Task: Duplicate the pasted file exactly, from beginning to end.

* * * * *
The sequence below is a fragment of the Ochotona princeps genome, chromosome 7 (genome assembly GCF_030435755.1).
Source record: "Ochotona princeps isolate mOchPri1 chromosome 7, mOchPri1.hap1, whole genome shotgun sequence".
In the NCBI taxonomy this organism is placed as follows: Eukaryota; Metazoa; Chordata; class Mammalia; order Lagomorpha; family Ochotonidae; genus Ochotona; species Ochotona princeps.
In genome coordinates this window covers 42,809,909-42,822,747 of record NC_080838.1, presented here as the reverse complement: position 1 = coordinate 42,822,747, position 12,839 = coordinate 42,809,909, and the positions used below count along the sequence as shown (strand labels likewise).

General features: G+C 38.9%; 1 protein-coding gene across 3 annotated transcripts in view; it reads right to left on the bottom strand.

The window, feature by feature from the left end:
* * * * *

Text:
The sequence below is a fragment of the Ochotona princeps genome, chromosome 7 (genome assembly GCF_030435755.1).
Source record: "Ochotona princeps isolate mOchPri1 chromosome 7, mOchPri1.hap1, whole genome shotgun sequence".
In the NCBI taxonomy this organism is placed as follows: Eukaryota; Metazoa; Chordata; class Mammalia; order Lagomorpha; family Ochotonidae; genus Ochotona; species Ochotona princeps.
In genome coordinates this window covers 42,809,909-42,822,747 of record NC_080838.1, presented here as the reverse complement: position 1 = coordinate 42,822,747, position 12,839 = coordinate 42,809,909, and the positions used below count along the sequence as shown (strand labels likewise).

General features: G+C 38.9%; 1 protein-coding gene across 3 annotated transcripts in view; it reads right to left on the bottom strand.

The window, feature by feature from the left end: